As all travellers know, dealing with things not going to plan and learning from mistakes is all part and parcel of an overseas trip. So it also is when you’ve got a project to build a library on the go: you know that, at some point, something will probably go balls up, and you need to deal with it accordingly.
The girls who are going out to Tanzania with me this summer are conditioned by an education system that teaches them to be risk averse and fearful of failure. But this trip is about developing their potential as leaders, and watching them thrive and mature out of their comfort zones, and as such mistakes can be seen as a positive thing, if handled correctly.
The fact is, there have been setbacks over the course of the two years building up to the expedition, so some resiliency has been instilled in the group already…
We’ve had four different leaders from Wilderness Expertise. As mentioned in previous posts, Wilderness are the company who specialise in organising overseas expeditions for young people, and the ‘leader’ they employ is the person chiefly responsible for ensuring the safety of the girls as they take the initiative in organising the trip. The importance of the relationship between this person and the girls cannot be emphasised enough.
But we lost our first leader, Sarah, before our second training weekend when she shattered her shoulder in a road accident. Then our next leader, Lucy, withdrew, sadly unable to commit to our expedition after she led our second training weekend with such aplomb. And then there was Darren, a lovely guy who I met for all of an hour or so, but who had to pull out citing personal reasons shortly afterward.
Our fourth and current leader, Richard, has been in situ for several months and – fingers crossed – will be out in Tanzania with us. Again, he’s a great guy, but the lack of consistency for the girls has not been ideal, and Wilderness have personally apologised for this atypical series of unfortunate events. But to their credit, their girls haven’t complained once (and, with one exception, neither have the parents); something which bodes well for when we’re in country.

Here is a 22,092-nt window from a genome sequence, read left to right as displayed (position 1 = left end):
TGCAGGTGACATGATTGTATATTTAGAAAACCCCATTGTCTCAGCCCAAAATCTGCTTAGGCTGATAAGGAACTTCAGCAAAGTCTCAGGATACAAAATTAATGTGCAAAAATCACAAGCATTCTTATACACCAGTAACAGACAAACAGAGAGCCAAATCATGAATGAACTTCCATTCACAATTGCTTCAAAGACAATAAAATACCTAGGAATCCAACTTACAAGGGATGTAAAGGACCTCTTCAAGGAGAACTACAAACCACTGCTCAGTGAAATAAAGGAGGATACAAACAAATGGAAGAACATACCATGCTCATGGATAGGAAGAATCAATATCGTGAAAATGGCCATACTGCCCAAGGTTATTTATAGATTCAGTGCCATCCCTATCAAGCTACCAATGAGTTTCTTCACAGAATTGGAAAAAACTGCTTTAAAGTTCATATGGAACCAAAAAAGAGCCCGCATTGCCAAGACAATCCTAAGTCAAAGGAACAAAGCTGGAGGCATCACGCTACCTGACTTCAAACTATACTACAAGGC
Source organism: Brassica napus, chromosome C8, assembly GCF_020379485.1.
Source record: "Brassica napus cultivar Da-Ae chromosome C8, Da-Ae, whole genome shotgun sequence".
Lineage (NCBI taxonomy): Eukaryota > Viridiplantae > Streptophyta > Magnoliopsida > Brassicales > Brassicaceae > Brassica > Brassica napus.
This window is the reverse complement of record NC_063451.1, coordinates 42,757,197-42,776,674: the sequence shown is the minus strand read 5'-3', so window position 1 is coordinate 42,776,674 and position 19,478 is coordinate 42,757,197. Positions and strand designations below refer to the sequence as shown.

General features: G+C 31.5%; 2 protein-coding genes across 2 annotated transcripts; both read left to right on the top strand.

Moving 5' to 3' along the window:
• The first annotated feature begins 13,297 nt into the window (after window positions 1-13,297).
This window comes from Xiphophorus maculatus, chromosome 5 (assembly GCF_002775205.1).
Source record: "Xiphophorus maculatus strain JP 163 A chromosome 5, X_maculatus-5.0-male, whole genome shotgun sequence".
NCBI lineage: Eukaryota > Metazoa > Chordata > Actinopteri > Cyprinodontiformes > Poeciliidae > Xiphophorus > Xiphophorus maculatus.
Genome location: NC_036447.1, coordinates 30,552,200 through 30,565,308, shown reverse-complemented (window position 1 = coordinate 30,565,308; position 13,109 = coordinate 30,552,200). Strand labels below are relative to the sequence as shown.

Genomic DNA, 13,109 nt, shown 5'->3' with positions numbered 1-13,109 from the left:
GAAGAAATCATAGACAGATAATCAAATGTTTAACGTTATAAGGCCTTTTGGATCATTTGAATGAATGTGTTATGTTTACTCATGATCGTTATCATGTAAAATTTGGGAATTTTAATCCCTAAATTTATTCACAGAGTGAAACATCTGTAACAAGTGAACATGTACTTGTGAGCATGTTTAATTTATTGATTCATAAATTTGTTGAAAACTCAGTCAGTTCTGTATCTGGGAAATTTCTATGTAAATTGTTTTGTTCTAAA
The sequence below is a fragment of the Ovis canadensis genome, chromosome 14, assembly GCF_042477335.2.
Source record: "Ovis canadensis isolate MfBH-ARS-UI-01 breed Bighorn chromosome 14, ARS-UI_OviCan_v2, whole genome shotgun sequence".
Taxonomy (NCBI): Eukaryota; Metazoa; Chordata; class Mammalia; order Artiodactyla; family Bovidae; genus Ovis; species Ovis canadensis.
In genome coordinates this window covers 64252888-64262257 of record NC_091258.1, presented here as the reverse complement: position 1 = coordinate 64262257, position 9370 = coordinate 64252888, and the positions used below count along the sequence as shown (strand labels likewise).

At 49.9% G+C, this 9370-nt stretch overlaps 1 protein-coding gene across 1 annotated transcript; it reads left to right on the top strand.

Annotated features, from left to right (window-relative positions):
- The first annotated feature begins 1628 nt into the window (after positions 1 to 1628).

It’s also the case that two of the original fourteen girls who signed up for the trip aren’t going. One because she moved school, the other, a girl called Leila*, because she wasn’t in a good place in her life a year or so ago…I won’t go in to the details, but she was desperate to go and had worked so very hard as part of our preparations, showing great promise as a potential asset to the team.
So it wasn’t easy to cut her out at all, but she herself realised that having a breakdown out in Tanzania wouldn’t be ideal, so we had to bite the bullet and let her go. It meant a bit of last minute scrabbling to get two new girls in, as Wilderness requires a minimum of fourteen kids to make an expedition work. Luckily, I was able to get two girls who were on standby in, and to their credit Wilderness were fantastic in being flexible in how the girls paid for the trip.
I’ve blogged before about how we managed to raise £8000 but believe me there were some fundraising mishaps enroute. For example, a plan we devised to get local businesses in the area of our school to ‘sponsor a shelf’ fell flat on its face, with not a single penny being raised.
A few of the girls had worked incredibly hard on this, and were not happy when it didn’t work out to put it mildly. But again, there’s a life lesson there – sometimes, no matter how hard you work on something, you don’t always get the rewards. We also had a frank discussion over what went wrong, and an honest analysis of the problems will help us with any fundraising drives we do for KYGN in the future. And how did we plug the fundraising shortfall? Why, by myself and a colleague of mine completing a sprint triathlon (to be blogged about in the future!).
From the Tanzania end, there have been some problems too. Long rains, delays in paperwork, misunderstandings over costing figures, new costs I’d not been previously quoted being added to the total sum…the list goes on. It’s been frustrating and lines have had to be redrawn, deadlines moved and extra little fundraisers organised. But again, it was about taking stock and adapting to what was in front of us.
So with all the setbacks we’ve overcome here, it’s hoped that the girls – and indeed us adults – can take the lessons we’ve learned from the setbacks we’ve experienced in the build-up and apply them to problems we encounter out there. But is it enough to shake the risk averse, fear of failure mind-set that these girls are more accustomed to? I guess time will tell…